‘Now is the time we are planning a comeback for Costa through the media, hopefully in our own space and hopefully what we want to say,’ Foschi told Seatrade Insider in a one-to-one interview on Tuesday.
Not long ago, the Costa chief voiced concern for the brand’s very survival following a post-Costa Concordia media savaging in Italy that he decried as ‘very violent … without precedent.’ It would have been ‘totally useless for us at the time to defend ourselves,’ he said, because that only would have fanned the flames.
To some extent, foreign media picked up the attacks. Costa is now conducting an analysis to understand the damage, perceptions of the company in different markets and any ‘potential confusion, if not lies, about Costa,’ as Foschi put it. That research will guide a media strategy.
Today the line today reported record 2012 Easter booking volume, which Foschi put down to pricing. He also noted favorable comparisons to 2011 when the Easter holiday fell inconveniently early for many, and during the height of the North African political crisis and as European economies were slowing.
Pricing is driving recovery in key markets.
‘Italy is responding faster than we expected, of course leveraging in price,’ Foschi said. The German market is coming back, too. He wouldn’t tell specifics but cited his guidance at last week’s Costa shareholders meeting of a ‘substantial recovery of [the] bookings level.’
Foschi also reiterated his expectation of positive financial results in 2012 for the Costa group, including AIDA Cruises and Iberocruceros. While those brands were impacted by the Concordia incident, ‘still we are a strong company with a strong customer base although we may need to leverage a bit on price.’
In resuming marketing in key countries, Costa is not talking directly to consumers about the brand and is not back on television for the time being. Instead, the line is harnessing digital marketing, with some newspaper and some weekly magazine advertising, and ‘other types of media in the pipeline.’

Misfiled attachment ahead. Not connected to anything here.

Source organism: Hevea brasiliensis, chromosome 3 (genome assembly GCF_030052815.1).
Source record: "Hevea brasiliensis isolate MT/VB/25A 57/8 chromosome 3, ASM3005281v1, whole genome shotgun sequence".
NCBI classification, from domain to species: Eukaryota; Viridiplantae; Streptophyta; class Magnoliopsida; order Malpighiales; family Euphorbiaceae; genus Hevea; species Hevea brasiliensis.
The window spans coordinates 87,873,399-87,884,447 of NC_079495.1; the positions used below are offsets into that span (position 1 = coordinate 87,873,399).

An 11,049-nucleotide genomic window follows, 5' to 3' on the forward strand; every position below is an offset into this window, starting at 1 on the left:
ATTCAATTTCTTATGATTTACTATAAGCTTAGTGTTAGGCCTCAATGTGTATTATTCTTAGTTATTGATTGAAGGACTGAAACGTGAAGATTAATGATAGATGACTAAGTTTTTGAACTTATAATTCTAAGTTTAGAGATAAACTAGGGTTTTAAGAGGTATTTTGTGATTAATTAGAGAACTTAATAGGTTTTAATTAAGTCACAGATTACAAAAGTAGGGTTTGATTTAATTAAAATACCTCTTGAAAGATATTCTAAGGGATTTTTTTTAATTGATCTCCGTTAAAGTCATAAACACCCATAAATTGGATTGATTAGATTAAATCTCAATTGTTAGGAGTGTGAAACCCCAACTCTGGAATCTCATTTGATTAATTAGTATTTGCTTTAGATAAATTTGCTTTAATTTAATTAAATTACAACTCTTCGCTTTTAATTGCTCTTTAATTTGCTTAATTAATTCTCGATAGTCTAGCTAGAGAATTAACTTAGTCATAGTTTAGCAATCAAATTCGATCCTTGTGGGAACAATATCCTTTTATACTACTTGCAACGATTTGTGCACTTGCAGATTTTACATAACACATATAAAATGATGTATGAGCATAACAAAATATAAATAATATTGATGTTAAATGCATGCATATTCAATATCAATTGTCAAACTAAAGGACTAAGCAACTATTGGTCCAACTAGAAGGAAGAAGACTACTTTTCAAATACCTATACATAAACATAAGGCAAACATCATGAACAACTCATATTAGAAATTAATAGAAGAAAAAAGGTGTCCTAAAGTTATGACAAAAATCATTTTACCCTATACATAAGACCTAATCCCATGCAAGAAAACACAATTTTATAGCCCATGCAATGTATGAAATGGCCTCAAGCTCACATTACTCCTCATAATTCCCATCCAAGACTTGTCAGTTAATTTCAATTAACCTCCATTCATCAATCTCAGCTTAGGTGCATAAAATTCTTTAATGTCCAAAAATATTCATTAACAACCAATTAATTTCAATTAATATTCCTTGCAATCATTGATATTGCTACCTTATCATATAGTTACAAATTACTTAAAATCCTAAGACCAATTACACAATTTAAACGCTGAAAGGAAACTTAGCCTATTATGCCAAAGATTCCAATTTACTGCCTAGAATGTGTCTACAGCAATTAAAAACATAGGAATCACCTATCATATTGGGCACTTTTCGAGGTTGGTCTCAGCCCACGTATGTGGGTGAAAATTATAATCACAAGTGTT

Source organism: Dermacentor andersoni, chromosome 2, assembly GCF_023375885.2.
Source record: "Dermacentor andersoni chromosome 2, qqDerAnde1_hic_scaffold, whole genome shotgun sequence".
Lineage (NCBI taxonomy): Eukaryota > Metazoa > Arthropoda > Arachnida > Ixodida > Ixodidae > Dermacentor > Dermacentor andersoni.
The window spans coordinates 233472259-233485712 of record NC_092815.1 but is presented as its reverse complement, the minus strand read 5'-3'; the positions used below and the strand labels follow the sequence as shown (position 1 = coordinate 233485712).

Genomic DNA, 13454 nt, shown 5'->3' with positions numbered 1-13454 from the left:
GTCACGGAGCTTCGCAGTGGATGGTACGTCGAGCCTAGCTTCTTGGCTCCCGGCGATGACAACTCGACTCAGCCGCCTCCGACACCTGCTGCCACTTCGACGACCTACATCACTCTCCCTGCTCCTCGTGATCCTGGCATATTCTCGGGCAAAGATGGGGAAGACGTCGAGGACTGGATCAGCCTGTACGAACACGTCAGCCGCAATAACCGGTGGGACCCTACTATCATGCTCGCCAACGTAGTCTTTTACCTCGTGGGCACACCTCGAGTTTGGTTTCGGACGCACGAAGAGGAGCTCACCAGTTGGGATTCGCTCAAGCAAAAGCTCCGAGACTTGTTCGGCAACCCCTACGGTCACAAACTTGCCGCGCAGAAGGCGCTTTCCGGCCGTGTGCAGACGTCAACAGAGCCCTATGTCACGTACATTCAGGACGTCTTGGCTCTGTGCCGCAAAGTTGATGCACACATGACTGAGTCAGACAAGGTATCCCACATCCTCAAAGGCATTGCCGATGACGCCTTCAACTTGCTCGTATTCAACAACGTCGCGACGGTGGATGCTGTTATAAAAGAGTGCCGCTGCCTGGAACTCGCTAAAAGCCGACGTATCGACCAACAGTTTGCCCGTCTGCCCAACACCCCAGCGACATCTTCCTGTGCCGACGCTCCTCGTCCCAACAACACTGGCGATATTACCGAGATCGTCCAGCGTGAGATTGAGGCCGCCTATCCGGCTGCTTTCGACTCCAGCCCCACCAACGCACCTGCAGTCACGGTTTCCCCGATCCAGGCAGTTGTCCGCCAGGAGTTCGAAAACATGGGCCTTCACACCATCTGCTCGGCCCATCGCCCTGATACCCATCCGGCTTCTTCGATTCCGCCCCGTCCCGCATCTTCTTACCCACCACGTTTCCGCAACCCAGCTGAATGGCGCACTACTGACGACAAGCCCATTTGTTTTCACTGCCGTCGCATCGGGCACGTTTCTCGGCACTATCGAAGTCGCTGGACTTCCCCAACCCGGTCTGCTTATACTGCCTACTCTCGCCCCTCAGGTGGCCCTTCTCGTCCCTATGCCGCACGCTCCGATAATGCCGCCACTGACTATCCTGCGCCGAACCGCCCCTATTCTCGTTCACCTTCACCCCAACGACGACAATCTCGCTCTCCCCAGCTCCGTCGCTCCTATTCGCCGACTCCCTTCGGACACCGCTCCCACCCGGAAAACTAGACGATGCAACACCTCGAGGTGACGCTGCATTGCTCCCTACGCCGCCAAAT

Noting that different markets reacted differently to the Concordia tragedy, Foschi called South America ‘as successful as ever, and we are expecting a successful season in Asia. India and other emerging markets are responding very well for us,’ he added.
The outlook for Costa Victoria in Asia is ‘very, very encouraging.’ It’s a larger ship than last season, with more balconies, and will reprise China itineraries while tailoring cruises from Singapore to better appeal to local tastes.
Overall in 2012, though, Costa is emphasizing the Mediterranean to keep the ships close to its main markets. A larger number of shorter itineraries are aimed at enticing people on ‘mini breaks’ during tough economic times when they have less disposable income.
The fully updated Costa neoRomantica—which Foschi called ‘really beautiful, super elegant’—is targeted at more demanding customers and has distinctive longer itineraries in Northern Europe as well as ‘grand cruises’ to the Far East and Australia later in the year.
Meanwhile, Costa Fascinosa is proceeding well at Fincantieri’s Marghera shipyard with Foschi anticipating ‘a good delivery’ at the end of the month. Subdued inaugural activities are planned in early May. It’s likely the same number of travel agents will preview the latest newbuild as in past years. Foschi isn’t sure as many media will attend though he thinks that would be a good chance for Costa to tell its story.
The group’s next newbuild, AIDAmar, is ‘coming along very well’ at Meyer Werft and will take its place as the ninth ship in a brand that has grown quite large. AIDA experienced ‘a pause in bookings’ after Costa Concordia but Foschi said the picture is ‘much improved.’
As for Concordia itself, the Costa chief is relieved the defueling was completed with no environmental impact, and he expects the removal plan to be decided this month. He hopes the two missing bodies will be found, thus defusing emotions linked to the wreck.
Foschi expressed sorrow over the 32 deaths and for the families of the victims.
He was deeply touched on the occasion of the annual ‘Costa Day,’ which marks the first Costa sailing on March 31, 1948. Because March 31 fell on Saturday, the company held its commemoration on Monday.
‘I never saw in my life such loyal employees ashore and on the ships,’ Foschi said, citing testimonials and written messages of solidarity. ‘Everyone is looking for the company to re-emerge stronger than ever.’
It’s still too soon to say Costa headquarters has returned to normalcy. Foschi said three-quarters of the employees are back to their regular work routines, but the rest are coping with the salvage, the indemnity and the criminal prosecution.
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